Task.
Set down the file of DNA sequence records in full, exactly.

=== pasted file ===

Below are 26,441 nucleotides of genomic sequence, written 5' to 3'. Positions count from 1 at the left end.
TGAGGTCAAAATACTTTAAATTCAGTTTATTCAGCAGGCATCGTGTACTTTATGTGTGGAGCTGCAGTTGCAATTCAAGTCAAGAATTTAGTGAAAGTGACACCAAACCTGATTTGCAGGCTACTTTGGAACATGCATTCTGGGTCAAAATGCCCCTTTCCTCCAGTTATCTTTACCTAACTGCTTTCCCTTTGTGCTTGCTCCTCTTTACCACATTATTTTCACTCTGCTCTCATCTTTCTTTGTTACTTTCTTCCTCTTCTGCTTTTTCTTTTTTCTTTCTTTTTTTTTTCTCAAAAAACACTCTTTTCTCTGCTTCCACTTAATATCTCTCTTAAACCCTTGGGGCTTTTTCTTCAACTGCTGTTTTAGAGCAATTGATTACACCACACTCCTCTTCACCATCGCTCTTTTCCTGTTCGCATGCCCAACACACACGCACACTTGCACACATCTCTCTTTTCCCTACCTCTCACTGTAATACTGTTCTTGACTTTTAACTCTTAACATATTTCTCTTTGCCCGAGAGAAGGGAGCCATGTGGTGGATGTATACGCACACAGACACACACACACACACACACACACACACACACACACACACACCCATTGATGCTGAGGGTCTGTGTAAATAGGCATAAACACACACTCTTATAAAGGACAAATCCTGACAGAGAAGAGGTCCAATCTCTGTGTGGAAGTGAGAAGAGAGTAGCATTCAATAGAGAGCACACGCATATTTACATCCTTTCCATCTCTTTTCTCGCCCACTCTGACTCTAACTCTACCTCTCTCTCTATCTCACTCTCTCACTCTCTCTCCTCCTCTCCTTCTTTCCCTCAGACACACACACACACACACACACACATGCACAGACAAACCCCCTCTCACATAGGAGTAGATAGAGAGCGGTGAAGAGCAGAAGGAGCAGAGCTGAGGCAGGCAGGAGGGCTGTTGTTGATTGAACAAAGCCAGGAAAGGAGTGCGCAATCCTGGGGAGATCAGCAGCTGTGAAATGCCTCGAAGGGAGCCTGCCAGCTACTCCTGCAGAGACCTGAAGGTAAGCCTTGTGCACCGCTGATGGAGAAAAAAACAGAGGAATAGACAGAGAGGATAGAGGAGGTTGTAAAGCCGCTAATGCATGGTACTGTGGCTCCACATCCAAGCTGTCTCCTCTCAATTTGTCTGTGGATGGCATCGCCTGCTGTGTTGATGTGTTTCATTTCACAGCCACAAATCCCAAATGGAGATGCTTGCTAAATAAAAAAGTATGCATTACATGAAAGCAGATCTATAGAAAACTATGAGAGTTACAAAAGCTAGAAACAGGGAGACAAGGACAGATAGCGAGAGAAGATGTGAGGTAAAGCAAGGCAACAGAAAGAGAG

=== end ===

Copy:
Below are 26,441 nucleotides of genomic sequence, written 5' to 3'. Positions count from 1 at the left end.
TGAGGTCAAAATACTTTAAATTCAGTTTATTCAGCAGGCATCGTGTACTTTATGTGTGGAGCTGCAGTTGCAATTCAAGTCAAGAATTTAGTGAAAGTGACACCAAACCTGATTTGCAGGCTACTTTGGAACATGCATTCTGGGTCAAAATGCCCCTTTCCTCCAGTTATCTTTACCTAACTGCTTTCCCTTTGTGCTTGCTCCTCTTTACCACATTATTTTCACTCTGCTCTCATCTTTCTTTGTTACTTTCTTCCTCTTCTGCTTTTTCTTTTTTCTTTCTTTTTTTTTTCTCAAAAAACACTCTTTTCTCTGCTTCCACTTAATATCTCTCTTAAACCCTTGGGGCTTTTTCTTCAACTGCTGTTTTAGAGCAATTGATTACACCACACTCCTCTTCACCATCGCTCTTTTCCTGTTCGCATGCCCAACACACACGCACACTTGCACACATCTCTCTTTTCCCTACCTCTCACTGTAATACTGTTCTTGACTTTTAACTCTTAACATATTTCTCTTTGCCCGAGAGAAGGGAGCCATGTGGTGGATGTATACGCACACAGACACACACACACACACACACACACACACACACACACACACACCCATTGATGCTGAGGGTCTGTGTAAATAGGCATAAACACACACTCTTATAAAGGACAAATCCTGACAGAGAAGAGGTCCAATCTCTGTGTGGAAGTGAGAAGAGAGTAGCATTCAATAGAGAGCACACGCATATTTACATCCTTTCCATCTCTTTTCTCGCCCACTCTGACTCTAACTCTACCTCTCTCTCTATCTCACTCTCTCACTCTCTCTCCTCCTCTCCTTCTTTCCCTCAGACACACACACACACACACACACACATGCACAGACAAACCCCCTCTCACATAGGAGTAGATAGAGAGCGGTGAAGAGCAGAAGGAGCAGAGCTGAGGCAGGCAGGAGGGCTGTTGTTGATTGAACAAAGCCAGGAAAGGAGTGCGCAATCCTGGGGAGATCAGCAGCTGTGAAATGCCTCGAAGGGAGCCTGCCAGCTACTCCTGCAGAGACCTGAAGGTAAGCCTTGTGCACCGCTGATGGAGAAAAAAACAGAGGAATAGACAGAGAGGATAGAGGAGGTTGTAAAGCCGCTAATGCATGGTACTGTGGCTCCACATCCAAGCTGTCTCCTCTCAATTTGTCTGTGGATGGCATCGCCTGCTGTGTTGATGTGTTTCATTTCACAGCCACAAATCCCAAATGGAGATGCTTGCTAAATAAAAAAGTATGCATTACATGAAAGCAGATCTATAGAAAACTATGAGAGTTACAAAAGCTAGAAACAGGGAGACAAGGACAGATAGCGAGAGAAGATGTGAGGTAAAGCAAGGCAACAGAAAGAGAG